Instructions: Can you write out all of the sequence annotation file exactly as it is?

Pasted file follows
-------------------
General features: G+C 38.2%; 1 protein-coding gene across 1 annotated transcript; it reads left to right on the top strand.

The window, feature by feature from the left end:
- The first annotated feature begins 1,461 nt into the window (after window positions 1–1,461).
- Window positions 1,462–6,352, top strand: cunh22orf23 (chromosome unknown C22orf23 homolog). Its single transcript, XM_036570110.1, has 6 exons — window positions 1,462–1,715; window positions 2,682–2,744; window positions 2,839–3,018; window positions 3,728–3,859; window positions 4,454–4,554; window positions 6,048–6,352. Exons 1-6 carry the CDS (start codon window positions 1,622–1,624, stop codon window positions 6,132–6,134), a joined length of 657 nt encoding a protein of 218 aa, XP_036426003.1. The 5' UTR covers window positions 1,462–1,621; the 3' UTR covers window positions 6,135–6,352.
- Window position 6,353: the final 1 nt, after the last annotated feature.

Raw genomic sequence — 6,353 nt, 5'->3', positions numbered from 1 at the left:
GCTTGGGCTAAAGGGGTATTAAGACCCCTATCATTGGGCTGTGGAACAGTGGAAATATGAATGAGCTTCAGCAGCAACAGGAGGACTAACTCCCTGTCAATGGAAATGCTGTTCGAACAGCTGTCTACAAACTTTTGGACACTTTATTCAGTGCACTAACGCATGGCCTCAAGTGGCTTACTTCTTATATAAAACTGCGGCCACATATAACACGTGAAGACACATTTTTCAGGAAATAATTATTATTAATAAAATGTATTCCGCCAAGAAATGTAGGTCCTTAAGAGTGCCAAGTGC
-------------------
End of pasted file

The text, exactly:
General features: G+C 38.2%; 1 protein-coding gene across 1 annotated transcript; it reads left to right on the top strand.

The window, feature by feature from the left end:
- The first annotated feature begins 1,461 nt into the window (after window positions 1–1,461).
- Window positions 1,462–6,352, top strand: cunh22orf23 (chromosome unknown C22orf23 homolog). Its single transcript, XM_036570110.1, has 6 exons — window positions 1,462–1,715; window positions 2,682–2,744; window positions 2,839–3,018; window positions 3,728–3,859; window positions 4,454–4,554; window positions 6,048–6,352. Exons 1-6 carry the CDS (start codon window positions 1,622–1,624, stop codon window positions 6,132–6,134), a joined length of 657 nt encoding a protein of 218 aa, XP_036426003.1. The 5' UTR covers window positions 1,462–1,621; the 3' UTR covers window positions 6,135–6,352.
- Window position 6,353: the final 1 nt, after the last annotated feature.

Raw genomic sequence — 6,353 nt, 5'->3', positions numbered from 1 at the left:
GCTTGGGCTAAAGGGGTATTAAGACCCCTATCATTGGGCTGTGGAACAGTGGAAATATGAATGAGCTTCAGCAGCAACAGGAGGACTAACTCCCTGTCAATGGAAATGCTGTTCGAACAGCTGTCTACAAACTTTTGGACACTTTATTCAGTGCACTAACGCATGGCCTCAAGTGGCTTACTTCTTATATAAAACTGCGGCCACATATAACACGTGAAGACACATTTTTCAGGAAATAATTATTATTAATAAAATGTATTCCGCCAAGAAATGTAGGTCCTTAAGAGTGCCAAGTGC